For Ofelia Esparza, Día de los Muertos (Day of the Dead) is her busiest time of the year. The weeks leading up to Día de los Muertos are spent planning and creating altars at numerous locations are town. She’s gives presentations at college campuses on the meaning and history of this celebration. With Día de los Muertos growing in popularity every year, community leaders like Ofelia are essential in keeping the essence of this tradition alive and well. Her unwavering commitment can be seen in the altars she creates. As a retired educator and life long artist, she has no plans to stop anytime soon.
With the support of her family and the community of artists that she belongs to, Ofelia has been able to instill the true meaning of Día de los Muertos with countless individuals. For her, the meaning of Día de los Muertos is something that was instilled in her at an early age by her mother. Usually in coordination with the Catholic calendar, her mother had altars at home at various times of the year. They weren’t elaborate or large like the ones Ofelia makes today, they were small enough to fit on top of a dresser, table or shelf, emphasizing intimacy. They were adorned with flowers from the family garden, which included the traditional marigold, also known as the Cempasúchil.
Her mother never went into detail to explain why she placed certain items or did things a certain way because her practice of the tradition was rooted in an indigenous tradition – it was simply something that was done generation to generation. However, through Ofelia’s own research, experience, and learning from others who celebrate Día de los Muertos, she has been able to piece together the meaning and significance of items commonly found on altars. For example, the Cempasúchil attracts spirits through its bright color and distinct scent. In addition, calaveras (skulls) have been used since pre-Colombian times to represent the dead. Artists like Jose Guadalupe Posada, who used calaveras in his political cartoons and artwork, contributed in establishing the skull as part of the Día de los Muertos language of symbols and icons.
While the visuals of the tradition have changed over the years, the spirit of the celebration has not, which is to honor and remember ancestors and loved ones. In our lives, we go through what Ofelia explains, is three deaths. The first is the day we take our last breath. The second death is when we are buried, never to be seen again. The third, and the worst death anyone can go through, is when we are forgotten. “We’re only here for a short time and just like a flower that wilts or gold tarnishing, all things are temporary, but we live on in the memory and hearts of our ancestors because we are all here for a purpose.”
Los Angeles’ own Self Help Graphics & Art has been instrumental in growing the tradition of Día de los Muertos in the United States. Through happenstance, Ofelia’s beginnings at Self Help Graphics & Art date back to 1979 when a posted sign for instructors lead to her first meeting with founder Sister Karen Boccalero. In need of instructors for Día de los Muertos community workshops, Ofelia was hired on the spot after sharing her family’s history with the tradition. Since that day, Ofelia and her family has been a staple at workshops, but also in creating the community altar that has come to define Día de los Muertos at Self Help Graphics & Art.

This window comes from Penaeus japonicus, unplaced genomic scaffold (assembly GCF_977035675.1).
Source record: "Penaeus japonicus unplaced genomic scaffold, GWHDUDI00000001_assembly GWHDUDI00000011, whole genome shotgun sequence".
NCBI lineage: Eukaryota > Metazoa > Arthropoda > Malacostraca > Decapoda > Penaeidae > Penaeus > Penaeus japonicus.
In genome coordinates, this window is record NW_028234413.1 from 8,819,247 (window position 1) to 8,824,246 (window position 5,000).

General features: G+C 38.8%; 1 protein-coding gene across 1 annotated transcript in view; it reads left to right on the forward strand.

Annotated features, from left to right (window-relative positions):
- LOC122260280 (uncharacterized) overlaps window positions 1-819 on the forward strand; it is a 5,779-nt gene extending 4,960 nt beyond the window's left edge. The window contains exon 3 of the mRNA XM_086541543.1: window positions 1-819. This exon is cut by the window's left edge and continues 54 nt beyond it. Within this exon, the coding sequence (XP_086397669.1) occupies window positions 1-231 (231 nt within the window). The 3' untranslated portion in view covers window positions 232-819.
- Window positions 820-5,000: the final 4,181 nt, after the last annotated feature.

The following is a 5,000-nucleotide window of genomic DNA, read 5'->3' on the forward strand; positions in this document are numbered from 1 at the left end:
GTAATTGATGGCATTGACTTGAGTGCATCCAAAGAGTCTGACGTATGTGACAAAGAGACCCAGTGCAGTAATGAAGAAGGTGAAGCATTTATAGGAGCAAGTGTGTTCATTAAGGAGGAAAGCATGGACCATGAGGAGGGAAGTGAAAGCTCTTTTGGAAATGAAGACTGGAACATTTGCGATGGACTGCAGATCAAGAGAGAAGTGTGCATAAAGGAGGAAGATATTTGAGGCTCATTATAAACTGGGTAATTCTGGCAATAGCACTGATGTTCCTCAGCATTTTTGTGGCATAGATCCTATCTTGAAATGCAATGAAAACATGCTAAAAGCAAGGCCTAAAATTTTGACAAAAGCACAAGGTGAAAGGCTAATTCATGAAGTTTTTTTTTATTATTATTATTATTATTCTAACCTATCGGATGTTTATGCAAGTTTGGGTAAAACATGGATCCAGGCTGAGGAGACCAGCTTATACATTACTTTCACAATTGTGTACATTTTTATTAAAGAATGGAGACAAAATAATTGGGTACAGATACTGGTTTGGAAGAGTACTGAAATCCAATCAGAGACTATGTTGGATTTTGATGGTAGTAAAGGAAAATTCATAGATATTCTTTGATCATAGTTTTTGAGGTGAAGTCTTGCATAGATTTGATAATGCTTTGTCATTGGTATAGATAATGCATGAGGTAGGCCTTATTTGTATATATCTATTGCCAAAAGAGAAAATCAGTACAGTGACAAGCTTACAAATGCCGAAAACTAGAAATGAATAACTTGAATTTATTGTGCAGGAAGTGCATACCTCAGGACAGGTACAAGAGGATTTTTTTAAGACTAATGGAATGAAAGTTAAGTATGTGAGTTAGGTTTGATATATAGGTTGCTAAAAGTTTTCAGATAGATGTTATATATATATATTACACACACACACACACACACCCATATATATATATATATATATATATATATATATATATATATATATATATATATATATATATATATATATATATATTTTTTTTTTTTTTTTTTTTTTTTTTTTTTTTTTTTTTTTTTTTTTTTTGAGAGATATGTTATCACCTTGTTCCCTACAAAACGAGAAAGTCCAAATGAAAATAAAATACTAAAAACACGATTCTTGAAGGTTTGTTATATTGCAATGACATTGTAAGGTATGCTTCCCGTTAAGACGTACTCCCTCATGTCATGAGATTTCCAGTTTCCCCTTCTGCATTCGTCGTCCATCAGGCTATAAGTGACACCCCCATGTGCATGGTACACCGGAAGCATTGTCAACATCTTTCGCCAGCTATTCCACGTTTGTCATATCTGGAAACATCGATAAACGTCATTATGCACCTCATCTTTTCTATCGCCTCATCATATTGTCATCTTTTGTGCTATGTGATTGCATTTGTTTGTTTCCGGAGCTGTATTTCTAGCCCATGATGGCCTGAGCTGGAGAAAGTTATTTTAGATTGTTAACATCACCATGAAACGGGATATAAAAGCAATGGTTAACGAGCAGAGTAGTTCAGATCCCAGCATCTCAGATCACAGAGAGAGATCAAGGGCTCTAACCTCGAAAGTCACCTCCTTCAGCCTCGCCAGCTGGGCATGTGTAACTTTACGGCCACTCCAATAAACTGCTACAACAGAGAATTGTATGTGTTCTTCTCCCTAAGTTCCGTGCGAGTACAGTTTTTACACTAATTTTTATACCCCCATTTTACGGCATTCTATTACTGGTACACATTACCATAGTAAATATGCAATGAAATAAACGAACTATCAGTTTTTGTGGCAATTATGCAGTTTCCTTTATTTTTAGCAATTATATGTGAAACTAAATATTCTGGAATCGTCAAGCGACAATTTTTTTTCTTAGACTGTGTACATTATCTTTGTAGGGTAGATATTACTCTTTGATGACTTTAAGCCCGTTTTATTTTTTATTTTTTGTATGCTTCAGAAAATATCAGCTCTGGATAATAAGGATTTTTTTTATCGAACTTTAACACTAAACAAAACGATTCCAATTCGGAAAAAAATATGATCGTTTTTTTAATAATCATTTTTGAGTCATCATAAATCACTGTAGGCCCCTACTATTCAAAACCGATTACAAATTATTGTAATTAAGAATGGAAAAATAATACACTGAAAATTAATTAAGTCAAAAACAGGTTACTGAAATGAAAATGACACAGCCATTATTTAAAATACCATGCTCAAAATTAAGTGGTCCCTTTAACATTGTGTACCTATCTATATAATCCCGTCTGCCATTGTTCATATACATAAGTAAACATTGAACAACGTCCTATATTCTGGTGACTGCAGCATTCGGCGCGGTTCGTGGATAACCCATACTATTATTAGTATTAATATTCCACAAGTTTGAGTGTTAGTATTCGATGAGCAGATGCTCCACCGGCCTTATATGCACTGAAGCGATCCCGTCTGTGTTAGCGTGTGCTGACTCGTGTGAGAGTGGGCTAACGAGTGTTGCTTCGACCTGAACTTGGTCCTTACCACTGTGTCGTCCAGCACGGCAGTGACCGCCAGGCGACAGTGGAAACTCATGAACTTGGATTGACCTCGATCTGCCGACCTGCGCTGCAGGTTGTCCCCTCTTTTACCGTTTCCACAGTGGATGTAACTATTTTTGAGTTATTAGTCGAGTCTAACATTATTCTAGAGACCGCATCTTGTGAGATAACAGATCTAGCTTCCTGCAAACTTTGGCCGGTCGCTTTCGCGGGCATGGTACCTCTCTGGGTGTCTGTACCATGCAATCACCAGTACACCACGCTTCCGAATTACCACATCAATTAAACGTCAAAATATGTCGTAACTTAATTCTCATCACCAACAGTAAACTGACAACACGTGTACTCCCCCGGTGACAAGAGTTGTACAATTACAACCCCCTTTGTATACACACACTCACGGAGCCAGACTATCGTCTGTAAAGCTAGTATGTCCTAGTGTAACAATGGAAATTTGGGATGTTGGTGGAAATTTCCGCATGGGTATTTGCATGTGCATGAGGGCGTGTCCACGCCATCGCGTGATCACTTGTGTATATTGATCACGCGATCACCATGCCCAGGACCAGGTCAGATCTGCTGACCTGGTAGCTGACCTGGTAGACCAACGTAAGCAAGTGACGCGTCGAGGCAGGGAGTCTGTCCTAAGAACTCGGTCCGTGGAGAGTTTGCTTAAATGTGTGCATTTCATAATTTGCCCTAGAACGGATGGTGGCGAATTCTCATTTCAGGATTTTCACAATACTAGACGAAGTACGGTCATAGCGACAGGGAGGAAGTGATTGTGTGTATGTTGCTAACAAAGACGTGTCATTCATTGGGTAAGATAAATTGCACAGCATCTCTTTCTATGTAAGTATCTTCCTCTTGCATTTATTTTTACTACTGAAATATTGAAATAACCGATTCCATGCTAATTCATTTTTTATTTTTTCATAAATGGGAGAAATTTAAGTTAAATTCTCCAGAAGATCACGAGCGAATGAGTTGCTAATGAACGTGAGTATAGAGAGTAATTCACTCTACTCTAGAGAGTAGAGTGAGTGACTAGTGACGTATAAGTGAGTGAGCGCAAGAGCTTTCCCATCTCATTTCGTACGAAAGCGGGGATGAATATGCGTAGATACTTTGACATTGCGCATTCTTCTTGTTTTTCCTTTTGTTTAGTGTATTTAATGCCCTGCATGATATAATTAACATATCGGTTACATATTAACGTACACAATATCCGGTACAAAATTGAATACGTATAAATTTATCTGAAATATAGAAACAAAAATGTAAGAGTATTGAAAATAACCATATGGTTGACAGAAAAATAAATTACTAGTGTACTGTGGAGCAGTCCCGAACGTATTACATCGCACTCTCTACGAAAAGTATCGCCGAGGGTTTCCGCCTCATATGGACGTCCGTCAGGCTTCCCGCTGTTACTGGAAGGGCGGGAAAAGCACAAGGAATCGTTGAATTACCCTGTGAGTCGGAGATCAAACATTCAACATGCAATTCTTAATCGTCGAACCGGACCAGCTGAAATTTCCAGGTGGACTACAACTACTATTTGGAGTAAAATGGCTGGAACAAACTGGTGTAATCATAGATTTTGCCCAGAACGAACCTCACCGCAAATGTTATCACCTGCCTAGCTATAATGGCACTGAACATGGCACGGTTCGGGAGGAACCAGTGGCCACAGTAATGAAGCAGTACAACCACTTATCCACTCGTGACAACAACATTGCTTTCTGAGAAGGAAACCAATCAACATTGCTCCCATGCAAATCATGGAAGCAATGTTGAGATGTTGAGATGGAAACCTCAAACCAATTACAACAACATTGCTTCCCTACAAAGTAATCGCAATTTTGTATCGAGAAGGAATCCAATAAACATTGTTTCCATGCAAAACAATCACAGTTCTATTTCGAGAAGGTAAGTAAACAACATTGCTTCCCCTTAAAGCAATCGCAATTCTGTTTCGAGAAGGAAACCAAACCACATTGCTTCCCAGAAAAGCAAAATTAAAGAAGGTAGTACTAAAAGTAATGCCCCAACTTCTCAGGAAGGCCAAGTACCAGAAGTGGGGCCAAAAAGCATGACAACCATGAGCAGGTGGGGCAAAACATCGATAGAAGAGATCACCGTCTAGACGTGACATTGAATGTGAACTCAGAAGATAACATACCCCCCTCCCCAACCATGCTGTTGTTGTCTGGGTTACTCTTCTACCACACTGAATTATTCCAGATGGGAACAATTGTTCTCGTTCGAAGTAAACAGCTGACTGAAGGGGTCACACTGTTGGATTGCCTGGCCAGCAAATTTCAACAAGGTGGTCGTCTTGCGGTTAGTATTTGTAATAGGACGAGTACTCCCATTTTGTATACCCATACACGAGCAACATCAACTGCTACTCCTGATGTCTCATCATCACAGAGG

Starting out as a participant in the building of the community altar and eventually leading the project, the altars themselves took a life of their own. Community residents would share their personal items and display personal pictures to honor their loved ones. With her families’ help, Ofelia also created themed altars in the downstairs space of the old Self Help Graphics & Art building called Galeria Otra Vez, which lead to the creation of Noche de Ofrenda, a Self Help Graphics & Art tradition that continues to this day, now in Gloria Molina Grand Park. Noche de Ofrenda began in the mid-90s by Tomas Benitez, and the event was intended to host guest in the space to see the altars and art for that year’s celebration. Over time, the night transitioned into more of a community-oriented space for individuals to contribute to the community altar, but also for Ofelia to talk on the history of Día de los Muertos and its tradition.
Self Help Graphics & Art, along with Galería de la Raza in the Mission District of San Francisco, is one of the oldest institutions in the U.S. that have helped popularize Día de los Muertos. By continuing the tradition of bringing community together, these organizations are true to the spirit that inspired Sister Karen as she began building the tradition.. At the same time, she also involved community artist to participate and share their works on Día de los Muertos, a tradition that is continued to today, culminating in artist and community members coming together in celebrating the lives of loved ones.
As Día de los Muertos continues to grow and change, Ofelia is steadfast to remind individuals that Día de los Muertos isn’t just a “Mexican Halloween” celebration, despite the days being right after each other. “One shouldn’t consider Día de los Muertos a holiday because it devalues the tradition and meaning behind it.”
Ofelia encourages the curious to ask questions about Día de los Muertos and to not be afraid to inquire more about altars, or to contemplate and reflect on the idea of how our loved ones are remembered once they leave this world. “It’s not my job to say you can’t do this or you can’t do that. What I want to pass on is the tradition of remembering our loved ones, celebrating their lives, and keeping up their legacy for the next generation” says Ofelia, remembering what her mother used to tell her: “Ojala sigas con las tradiciones (I hope you carry on these traditions).”
-Guest blog by Erick Huerta, @ElRandomHero